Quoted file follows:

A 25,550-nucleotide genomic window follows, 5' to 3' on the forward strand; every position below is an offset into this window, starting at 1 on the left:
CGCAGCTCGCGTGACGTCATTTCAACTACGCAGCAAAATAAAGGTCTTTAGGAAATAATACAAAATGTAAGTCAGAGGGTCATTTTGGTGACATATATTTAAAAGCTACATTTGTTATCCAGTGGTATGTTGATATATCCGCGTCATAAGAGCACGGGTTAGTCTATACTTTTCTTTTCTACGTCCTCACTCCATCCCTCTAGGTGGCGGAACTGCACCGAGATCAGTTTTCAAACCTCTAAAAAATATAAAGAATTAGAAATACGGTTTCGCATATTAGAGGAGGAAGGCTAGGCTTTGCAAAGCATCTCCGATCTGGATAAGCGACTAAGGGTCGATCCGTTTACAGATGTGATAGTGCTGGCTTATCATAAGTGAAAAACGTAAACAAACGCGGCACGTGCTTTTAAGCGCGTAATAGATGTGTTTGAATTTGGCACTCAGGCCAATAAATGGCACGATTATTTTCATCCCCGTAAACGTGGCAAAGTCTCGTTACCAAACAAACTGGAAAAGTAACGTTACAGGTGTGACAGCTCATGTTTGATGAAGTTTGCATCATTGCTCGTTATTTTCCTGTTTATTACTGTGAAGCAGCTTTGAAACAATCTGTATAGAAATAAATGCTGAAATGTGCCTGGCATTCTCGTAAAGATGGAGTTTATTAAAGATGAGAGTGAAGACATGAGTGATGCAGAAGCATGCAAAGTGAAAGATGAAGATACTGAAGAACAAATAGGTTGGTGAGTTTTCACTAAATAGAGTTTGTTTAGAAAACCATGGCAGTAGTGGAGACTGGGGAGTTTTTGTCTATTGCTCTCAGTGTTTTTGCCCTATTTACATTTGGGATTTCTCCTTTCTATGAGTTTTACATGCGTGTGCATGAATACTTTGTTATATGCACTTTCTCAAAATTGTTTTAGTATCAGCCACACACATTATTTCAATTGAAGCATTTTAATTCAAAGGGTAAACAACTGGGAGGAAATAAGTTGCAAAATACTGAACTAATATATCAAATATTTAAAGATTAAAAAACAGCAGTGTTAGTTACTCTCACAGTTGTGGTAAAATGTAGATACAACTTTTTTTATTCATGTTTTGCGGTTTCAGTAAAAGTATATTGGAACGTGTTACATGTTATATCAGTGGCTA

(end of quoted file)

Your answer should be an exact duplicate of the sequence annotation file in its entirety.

A 25,550-nucleotide genomic window follows, 5' to 3' on the forward strand; every position below is an offset into this window, starting at 1 on the left:
CGCAGCTCGCGTGACGTCATTTCAACTACGCAGCAAAATAAAGGTCTTTAGGAAATAATACAAAATGTAAGTCAGAGGGTCATTTTGGTGACATATATTTAAAAGCTACATTTGTTATCCAGTGGTATGTTGATATATCCGCGTCATAAGAGCACGGGTTAGTCTATACTTTTCTTTTCTACGTCCTCACTCCATCCCTCTAGGTGGCGGAACTGCACCGAGATCAGTTTTCAAACCTCTAAAAAATATAAAGAATTAGAAATACGGTTTCGCATATTAGAGGAGGAAGGCTAGGCTTTGCAAAGCATCTCCGATCTGGATAAGCGACTAAGGGTCGATCCGTTTACAGATGTGATAGTGCTGGCTTATCATAAGTGAAAAACGTAAACAAACGCGGCACGTGCTTTTAAGCGCGTAATAGATGTGTTTGAATTTGGCACTCAGGCCAATAAATGGCACGATTATTTTCATCCCCGTAAACGTGGCAAAGTCTCGTTACCAAACAAACTGGAAAAGTAACGTTACAGGTGTGACAGCTCATGTTTGATGAAGTTTGCATCATTGCTCGTTATTTTCCTGTTTATTACTGTGAAGCAGCTTTGAAACAATCTGTATAGAAATAAATGCTGAAATGTGCCTGGCATTCTCGTAAAGATGGAGTTTATTAAAGATGAGAGTGAAGACATGAGTGATGCAGAAGCATGCAAAGTGAAAGATGAAGATACTGAAGAACAAATAGGTTGGTGAGTTTTCACTAAATAGAGTTTGTTTAGAAAACCATGGCAGTAGTGGAGACTGGGGAGTTTTTGTCTATTGCTCTCAGTGTTTTTGCCCTATTTACATTTGGGATTTCTCCTTTCTATGAGTTTTACATGCGTGTGCATGAATACTTTGTTATATGCACTTTCTCAAAATTGTTTTAGTATCAGCCACACACATTATTTCAATTGAAGCATTTTAATTCAAAGGGTAAACAACTGGGAGGAAATAAGTTGCAAAATACTGAACTAATATATCAAATATTTAAAGATTAAAAAACAGCAGTGTTAGTTACTCTCACAGTTGTGGTAAAATGTAGATACAACTTTTTTTATTCATGTTTTGCGGTTTCAGTAAAAGTATATTGGAACGTGTTACATGTTATATCAGTGGCTA